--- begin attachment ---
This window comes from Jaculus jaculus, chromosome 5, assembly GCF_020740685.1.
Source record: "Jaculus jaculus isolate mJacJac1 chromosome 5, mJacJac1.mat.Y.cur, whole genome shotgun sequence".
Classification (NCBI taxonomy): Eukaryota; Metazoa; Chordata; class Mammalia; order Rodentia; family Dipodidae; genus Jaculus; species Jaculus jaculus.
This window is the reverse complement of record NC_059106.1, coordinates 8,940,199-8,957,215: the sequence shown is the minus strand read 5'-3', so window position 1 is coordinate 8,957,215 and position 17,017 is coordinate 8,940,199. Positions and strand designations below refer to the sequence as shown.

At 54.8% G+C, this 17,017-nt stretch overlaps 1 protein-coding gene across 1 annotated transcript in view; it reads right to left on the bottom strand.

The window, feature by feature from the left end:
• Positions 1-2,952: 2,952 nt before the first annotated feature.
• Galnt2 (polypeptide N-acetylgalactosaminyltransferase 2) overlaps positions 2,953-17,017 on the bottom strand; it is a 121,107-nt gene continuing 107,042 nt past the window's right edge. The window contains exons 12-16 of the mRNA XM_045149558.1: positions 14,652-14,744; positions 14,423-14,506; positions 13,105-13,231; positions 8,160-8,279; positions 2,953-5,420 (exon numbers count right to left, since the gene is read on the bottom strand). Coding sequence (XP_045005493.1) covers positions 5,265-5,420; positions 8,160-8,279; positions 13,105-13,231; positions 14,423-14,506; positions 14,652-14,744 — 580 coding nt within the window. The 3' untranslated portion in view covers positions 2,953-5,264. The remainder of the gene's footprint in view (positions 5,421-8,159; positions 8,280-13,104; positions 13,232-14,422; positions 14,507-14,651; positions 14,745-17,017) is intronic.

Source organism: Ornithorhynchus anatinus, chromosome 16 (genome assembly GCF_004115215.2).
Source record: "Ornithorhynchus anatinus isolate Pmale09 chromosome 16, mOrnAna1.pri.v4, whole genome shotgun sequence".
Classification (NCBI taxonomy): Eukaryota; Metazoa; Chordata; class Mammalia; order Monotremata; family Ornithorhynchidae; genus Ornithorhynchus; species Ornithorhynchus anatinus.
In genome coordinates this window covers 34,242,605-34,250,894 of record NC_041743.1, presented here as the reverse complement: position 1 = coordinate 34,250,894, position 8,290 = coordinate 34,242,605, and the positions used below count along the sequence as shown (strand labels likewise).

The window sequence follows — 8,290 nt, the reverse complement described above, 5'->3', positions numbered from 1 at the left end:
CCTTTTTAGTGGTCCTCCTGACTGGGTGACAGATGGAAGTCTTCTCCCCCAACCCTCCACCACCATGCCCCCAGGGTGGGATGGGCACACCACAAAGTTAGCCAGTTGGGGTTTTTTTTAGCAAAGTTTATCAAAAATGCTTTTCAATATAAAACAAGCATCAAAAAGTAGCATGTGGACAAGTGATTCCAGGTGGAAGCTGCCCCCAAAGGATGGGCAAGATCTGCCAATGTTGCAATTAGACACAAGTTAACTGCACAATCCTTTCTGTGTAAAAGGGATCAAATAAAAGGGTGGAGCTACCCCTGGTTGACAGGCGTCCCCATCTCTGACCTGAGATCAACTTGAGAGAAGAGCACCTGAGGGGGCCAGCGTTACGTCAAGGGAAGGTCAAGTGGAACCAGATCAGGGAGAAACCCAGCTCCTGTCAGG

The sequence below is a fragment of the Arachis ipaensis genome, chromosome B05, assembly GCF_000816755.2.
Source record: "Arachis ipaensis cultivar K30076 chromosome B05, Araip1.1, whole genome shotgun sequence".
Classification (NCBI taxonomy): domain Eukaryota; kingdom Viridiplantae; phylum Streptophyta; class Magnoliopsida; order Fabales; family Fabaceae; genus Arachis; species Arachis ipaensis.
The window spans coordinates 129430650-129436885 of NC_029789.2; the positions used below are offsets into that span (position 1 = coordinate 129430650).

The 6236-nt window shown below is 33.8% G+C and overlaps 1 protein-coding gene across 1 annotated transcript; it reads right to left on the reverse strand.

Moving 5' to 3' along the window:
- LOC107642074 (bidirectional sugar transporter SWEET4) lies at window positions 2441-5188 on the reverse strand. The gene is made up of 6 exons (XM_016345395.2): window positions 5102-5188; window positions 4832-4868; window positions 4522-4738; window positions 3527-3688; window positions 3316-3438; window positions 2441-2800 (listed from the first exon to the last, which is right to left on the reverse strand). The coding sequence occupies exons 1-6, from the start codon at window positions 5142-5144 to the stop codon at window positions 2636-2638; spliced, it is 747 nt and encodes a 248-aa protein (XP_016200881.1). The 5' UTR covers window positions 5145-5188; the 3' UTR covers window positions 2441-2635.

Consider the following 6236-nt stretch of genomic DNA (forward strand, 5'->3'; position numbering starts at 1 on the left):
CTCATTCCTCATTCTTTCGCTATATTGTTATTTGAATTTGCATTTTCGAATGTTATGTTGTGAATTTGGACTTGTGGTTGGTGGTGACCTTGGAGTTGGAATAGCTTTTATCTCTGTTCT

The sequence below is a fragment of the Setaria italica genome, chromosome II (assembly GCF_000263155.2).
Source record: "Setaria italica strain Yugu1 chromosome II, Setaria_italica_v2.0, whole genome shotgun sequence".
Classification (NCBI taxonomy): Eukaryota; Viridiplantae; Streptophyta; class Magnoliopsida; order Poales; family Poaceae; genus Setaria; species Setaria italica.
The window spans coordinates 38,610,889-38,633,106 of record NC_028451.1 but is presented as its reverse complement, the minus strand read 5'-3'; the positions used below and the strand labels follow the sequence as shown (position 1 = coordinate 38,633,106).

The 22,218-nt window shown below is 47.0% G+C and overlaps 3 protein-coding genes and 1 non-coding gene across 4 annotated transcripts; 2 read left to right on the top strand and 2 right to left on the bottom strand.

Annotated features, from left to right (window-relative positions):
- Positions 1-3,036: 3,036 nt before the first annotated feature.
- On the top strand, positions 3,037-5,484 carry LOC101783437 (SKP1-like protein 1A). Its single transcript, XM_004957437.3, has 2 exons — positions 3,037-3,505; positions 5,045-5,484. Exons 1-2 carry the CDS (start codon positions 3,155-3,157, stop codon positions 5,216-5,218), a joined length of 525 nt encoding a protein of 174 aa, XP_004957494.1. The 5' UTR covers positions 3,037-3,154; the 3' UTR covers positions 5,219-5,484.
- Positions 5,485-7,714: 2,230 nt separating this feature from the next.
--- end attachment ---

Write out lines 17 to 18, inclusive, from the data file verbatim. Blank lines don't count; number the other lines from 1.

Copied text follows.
Classification (NCBI taxonomy): domain Eukaryota; kingdom Viridiplantae; phylum Streptophyta; class Magnoliopsida; order Fabales; family Fabaceae; genus Arachis; species Arachis ipaensis.
The window spans coordinates 129430650-129436885 of NC_029789.2; the positions used below are offsets into that span (position 1 = coordinate 129430650).